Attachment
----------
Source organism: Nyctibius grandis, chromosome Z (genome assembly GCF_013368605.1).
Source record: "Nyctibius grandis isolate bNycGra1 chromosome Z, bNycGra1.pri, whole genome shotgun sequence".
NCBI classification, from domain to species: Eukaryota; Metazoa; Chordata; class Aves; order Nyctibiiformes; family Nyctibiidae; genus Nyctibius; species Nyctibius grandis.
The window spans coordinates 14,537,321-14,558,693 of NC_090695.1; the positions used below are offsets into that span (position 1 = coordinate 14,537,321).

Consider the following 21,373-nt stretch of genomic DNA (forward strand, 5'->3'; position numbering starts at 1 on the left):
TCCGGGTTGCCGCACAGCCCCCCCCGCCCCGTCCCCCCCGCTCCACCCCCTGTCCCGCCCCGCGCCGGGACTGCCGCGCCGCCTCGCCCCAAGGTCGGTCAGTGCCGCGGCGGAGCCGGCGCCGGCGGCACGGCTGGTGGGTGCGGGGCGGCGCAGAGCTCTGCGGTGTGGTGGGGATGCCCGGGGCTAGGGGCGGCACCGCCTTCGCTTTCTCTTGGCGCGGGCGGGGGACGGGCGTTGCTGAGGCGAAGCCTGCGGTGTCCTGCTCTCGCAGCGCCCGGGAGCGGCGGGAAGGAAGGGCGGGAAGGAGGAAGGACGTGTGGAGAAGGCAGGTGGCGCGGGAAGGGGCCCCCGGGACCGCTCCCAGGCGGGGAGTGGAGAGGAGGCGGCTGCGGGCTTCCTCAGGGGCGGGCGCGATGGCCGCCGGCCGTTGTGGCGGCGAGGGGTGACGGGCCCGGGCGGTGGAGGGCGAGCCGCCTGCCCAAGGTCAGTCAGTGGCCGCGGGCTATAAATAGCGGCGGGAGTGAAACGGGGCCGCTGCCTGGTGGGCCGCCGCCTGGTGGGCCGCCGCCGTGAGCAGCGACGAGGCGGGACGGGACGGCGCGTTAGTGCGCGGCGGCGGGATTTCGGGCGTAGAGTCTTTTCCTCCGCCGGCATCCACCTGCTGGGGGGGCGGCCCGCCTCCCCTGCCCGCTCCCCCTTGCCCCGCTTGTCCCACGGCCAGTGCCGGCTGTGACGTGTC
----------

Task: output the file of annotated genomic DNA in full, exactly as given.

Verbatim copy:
Source organism: Nyctibius grandis, chromosome Z (genome assembly GCF_013368605.1).
Source record: "Nyctibius grandis isolate bNycGra1 chromosome Z, bNycGra1.pri, whole genome shotgun sequence".
NCBI classification, from domain to species: Eukaryota; Metazoa; Chordata; class Aves; order Nyctibiiformes; family Nyctibiidae; genus Nyctibius; species Nyctibius grandis.
The window spans coordinates 14,537,321-14,558,693 of NC_090695.1; the positions used below are offsets into that span (position 1 = coordinate 14,537,321).

Consider the following 21,373-nt stretch of genomic DNA (forward strand, 5'->3'; position numbering starts at 1 on the left):
TCCGGGTTGCCGCACAGCCCCCCCCGCCCCGTCCCCCCCGCTCCACCCCCTGTCCCGCCCCGCGCCGGGACTGCCGCGCCGCCTCGCCCCAAGGTCGGTCAGTGCCGCGGCGGAGCCGGCGCCGGCGGCACGGCTGGTGGGTGCGGGGCGGCGCAGAGCTCTGCGGTGTGGTGGGGATGCCCGGGGCTAGGGGCGGCACCGCCTTCGCTTTCTCTTGGCGCGGGCGGGGGACGGGCGTTGCTGAGGCGAAGCCTGCGGTGTCCTGCTCTCGCAGCGCCCGGGAGCGGCGGGAAGGAAGGGCGGGAAGGAGGAAGGACGTGTGGAGAAGGCAGGTGGCGCGGGAAGGGGCCCCCGGGACCGCTCCCAGGCGGGGAGTGGAGAGGAGGCGGCTGCGGGCTTCCTCAGGGGCGGGCGCGATGGCCGCCGGCCGTTGTGGCGGCGAGGGGTGACGGGCCCGGGCGGTGGAGGGCGAGCCGCCTGCCCAAGGTCAGTCAGTGGCCGCGGGCTATAAATAGCGGCGGGAGTGAAACGGGGCCGCTGCCTGGTGGGCCGCCGCCTGGTGGGCCGCCGCCGTGAGCAGCGACGAGGCGGGACGGGACGGCGCGTTAGTGCGCGGCGGCGGGATTTCGGGCGTAGAGTCTTTTCCTCCGCCGGCATCCACCTGCTGGGGGGGCGGCCCGCCTCCCCTGCCCGCTCCCCCTTGCCCCGCTTGTCCCACGGCCAGTGCCGGCTGTGACGTGTC